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Tarraconia comprehended the rest of Spain, that is, the kingdoms of Murcia and Valentia, Catalonia, Arragon, Navarre, Biscay, the Asturias, Gallicia, the kingdom of Leon, and the greatest part of the two Castites. Tarraco,' a very considerable city, gave its name to that part of Spain. Pretty near it lay Bar. cino." Its name makes it conjectured that it was built by Barcha, father of the great Hannibal. The most renowned nations of Tarraconia, were the Celtiberi, beyond the river Iberus ;' the Cantabri, where Biscay now lies ; the Carpetani, whose capital was Toledo ; the Ovitani, &c.
Spain, abounding with mines of gold and silver, and peopled with a martial race of men, had sufficient to excite both the avarice and ambition of the Cartha. ginians, who were more of a mercantile than of a warlike disposition, even from the genius and constitution of their republic. They doubtless knew that their Phenician ancestors, as "Diodorus relates, taking advantage of the happy ignorance of the Spaniards, with regard to the immense riches which were hid in the bowels of their lands, first took from them these precious treasures, in exchange for commodities of the lowest value. They likewise foresaw, that if they could once subdue this country, it would furnish them abundantly with well disciplined troops for the conquest of other nations, as actually happened.
* The occasion of the Carthaginians' first landing in Spain, was to assist the inhabitants of Cadiz, who were invaded by the Spaniards. That city, as well
• Tarragona. u Barcelona. "Ebro.
w Lib. v. p. 312 * Justin, I. aliy, c. 5. Diod. 1. v. p. 300.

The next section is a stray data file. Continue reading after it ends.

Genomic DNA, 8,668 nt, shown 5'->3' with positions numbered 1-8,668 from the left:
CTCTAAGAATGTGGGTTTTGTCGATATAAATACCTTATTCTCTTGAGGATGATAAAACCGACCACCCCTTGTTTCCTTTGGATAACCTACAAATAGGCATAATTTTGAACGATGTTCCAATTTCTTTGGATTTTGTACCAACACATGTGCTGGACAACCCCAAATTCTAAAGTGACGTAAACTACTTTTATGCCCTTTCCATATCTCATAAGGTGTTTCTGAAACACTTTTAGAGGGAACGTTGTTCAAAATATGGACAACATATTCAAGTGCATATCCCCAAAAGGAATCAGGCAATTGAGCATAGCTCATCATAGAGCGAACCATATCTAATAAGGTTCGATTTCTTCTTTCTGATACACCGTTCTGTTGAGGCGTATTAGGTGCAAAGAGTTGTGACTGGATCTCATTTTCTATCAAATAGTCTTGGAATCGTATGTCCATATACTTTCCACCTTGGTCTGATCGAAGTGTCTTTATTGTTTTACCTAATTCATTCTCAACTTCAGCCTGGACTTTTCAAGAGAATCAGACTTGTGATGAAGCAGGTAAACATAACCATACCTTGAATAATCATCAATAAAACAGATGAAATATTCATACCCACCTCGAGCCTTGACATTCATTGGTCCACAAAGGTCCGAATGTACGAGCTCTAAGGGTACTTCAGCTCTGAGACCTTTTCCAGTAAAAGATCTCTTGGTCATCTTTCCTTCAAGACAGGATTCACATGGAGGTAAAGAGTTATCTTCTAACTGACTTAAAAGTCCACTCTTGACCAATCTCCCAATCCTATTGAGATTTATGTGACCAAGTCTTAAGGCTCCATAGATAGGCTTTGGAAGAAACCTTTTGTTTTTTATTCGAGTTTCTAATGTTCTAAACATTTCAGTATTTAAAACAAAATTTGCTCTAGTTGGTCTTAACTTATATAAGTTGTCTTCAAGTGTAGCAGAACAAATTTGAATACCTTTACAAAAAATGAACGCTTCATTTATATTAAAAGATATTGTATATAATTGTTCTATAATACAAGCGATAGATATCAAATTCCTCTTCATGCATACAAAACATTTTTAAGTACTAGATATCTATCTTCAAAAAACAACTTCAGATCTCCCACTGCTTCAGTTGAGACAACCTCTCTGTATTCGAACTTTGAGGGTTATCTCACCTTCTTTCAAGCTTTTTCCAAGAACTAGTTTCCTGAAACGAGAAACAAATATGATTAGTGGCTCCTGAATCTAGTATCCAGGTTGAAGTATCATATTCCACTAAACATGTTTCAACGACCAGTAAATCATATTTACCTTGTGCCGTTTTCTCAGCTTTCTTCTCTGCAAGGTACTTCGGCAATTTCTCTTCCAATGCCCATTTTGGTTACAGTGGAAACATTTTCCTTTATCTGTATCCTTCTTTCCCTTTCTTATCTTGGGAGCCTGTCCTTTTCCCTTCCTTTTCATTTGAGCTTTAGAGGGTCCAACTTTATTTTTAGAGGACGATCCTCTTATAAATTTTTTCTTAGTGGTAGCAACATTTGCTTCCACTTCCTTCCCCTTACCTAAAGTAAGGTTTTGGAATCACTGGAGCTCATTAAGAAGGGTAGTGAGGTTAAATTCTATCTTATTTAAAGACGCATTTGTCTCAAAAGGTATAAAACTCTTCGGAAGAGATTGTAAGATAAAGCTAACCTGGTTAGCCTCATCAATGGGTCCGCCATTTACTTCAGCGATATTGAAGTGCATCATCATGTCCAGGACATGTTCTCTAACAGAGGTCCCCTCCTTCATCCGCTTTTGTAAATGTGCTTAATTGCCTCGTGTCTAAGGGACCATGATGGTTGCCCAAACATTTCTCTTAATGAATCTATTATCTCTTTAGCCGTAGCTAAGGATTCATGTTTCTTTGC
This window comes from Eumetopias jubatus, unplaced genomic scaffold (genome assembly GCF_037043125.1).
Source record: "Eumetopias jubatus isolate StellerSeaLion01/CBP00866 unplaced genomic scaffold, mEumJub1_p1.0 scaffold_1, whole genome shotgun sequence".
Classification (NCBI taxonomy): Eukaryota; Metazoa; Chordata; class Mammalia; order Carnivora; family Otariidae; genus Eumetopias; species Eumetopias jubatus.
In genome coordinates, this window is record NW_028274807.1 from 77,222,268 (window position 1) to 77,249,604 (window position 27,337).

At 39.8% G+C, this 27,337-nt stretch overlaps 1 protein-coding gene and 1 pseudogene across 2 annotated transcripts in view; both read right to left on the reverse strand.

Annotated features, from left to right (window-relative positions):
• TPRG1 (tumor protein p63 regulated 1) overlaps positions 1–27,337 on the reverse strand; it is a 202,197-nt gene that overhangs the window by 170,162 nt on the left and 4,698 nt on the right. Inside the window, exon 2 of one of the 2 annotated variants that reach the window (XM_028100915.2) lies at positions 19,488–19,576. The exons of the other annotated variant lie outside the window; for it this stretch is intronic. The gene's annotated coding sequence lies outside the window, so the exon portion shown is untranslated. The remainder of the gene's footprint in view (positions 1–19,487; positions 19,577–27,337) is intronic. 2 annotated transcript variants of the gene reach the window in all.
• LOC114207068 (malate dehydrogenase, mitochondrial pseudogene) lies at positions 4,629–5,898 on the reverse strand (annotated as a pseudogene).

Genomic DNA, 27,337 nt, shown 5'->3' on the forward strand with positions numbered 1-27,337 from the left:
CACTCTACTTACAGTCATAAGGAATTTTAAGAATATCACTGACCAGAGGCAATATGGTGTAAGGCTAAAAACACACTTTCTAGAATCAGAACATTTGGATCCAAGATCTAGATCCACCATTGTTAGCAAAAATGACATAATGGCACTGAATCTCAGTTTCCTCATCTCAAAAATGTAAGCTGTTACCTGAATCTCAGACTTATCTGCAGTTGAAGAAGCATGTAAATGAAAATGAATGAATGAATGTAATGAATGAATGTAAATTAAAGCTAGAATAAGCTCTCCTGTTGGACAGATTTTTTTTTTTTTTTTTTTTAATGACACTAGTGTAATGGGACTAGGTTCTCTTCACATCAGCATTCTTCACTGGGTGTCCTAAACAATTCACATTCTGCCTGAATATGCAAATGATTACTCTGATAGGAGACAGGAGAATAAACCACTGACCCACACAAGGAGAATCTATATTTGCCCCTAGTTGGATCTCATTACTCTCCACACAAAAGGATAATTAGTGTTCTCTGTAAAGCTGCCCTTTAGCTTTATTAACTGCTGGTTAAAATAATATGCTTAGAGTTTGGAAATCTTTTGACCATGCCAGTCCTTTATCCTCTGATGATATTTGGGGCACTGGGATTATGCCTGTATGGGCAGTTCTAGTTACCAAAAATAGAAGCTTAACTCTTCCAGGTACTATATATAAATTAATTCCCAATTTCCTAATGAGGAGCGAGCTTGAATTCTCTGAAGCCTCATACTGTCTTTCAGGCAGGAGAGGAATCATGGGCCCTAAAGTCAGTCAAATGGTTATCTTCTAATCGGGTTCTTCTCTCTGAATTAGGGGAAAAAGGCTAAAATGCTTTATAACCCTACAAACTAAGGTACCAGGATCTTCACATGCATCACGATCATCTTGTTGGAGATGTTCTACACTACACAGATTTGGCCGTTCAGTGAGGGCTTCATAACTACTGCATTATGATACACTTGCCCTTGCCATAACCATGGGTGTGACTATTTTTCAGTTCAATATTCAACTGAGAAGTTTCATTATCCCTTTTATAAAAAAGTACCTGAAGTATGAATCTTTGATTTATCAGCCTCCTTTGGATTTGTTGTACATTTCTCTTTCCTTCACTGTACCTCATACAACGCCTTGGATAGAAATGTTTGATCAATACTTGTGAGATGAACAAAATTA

as Utica and Carthage, was a colony of Tyre, and even more ancient than either of them. The Tyrians, having built it, established there the worship of Hercules, and erected in his honour a magnificent temple, which became famous in after ages. The success of this first expedition of the Carthaginians made them desirous of carrying their arms into Spain.
It is not exactly known in what period they entered Spain, nor how far they extended their first conquests. It is probable that these were slow in the beginning, as the Carthaginians had to do with very warlike nations, who defended themselves with great resolution and courage. Nor could they ever have accomplished their design, as Strabo observes, had the Spaniards, united in a body, formed but one state, and mutually assisted one another. But as every canton, every people, were entirely detached from their neighbours, and had not the least correspondence with them, the Carthaginians were forced to subdue them one after another. This circumstance occasioned, on one hand, their ruin ; and on the other, protracted the war, and made the conquests of the country much more difficult ;? accordingly it has been observed, that though Spain was the first province which the Romans invaded on the continent, it was the last they subdued, a and was not entirely subjected to their power, till after having made a vigorous opposition for upwards of two hundred years.
3 Lib. iii. p. 158. z Such a division of Britain retarded, and at the same time facilitated the conquest of it by the Romans. Dum singuli pugnant, universi vin. ountur. Tacit.
* Hispania prima Romanis inita Provinciarum quæ quidem continentis sint, postrema omnium perdomita est. Liv. I. sxviii. n. 12.
It appears, from the accounts given by Polybius and Livy, of the wars of Hamilcar, Asdrubal, and Hanni bal, in Spain, which will soon be mentioned, that the arms of the Carthaginians had not made any consider. . able progress in that country, till this period, and that the
greatest part of Spain was then unconquered. But in twenty years time they completed the conquest of almost the whole country.
• At the time that Hannibal set out for Italy all the coast of Africa, from the Philenorum Are, by the great Syrtis, to the pillars of Hercules, was subject to the Carthaginians. Passing through the straits, they had conquered all the western coast of Spain, along the ocean, as far as the Pyrenean hills. The coast which lies on the Mediterranean had been almost wholly subdued by them ; and it was there they had built Carthagena ; and they were masters of all the country, as far as the river Iberus, which bounded their dominions. Such was, at that time, the extent of their empire. In the centre of the country, some nations had indeed held out against all their efforts, and could not be subdued by them.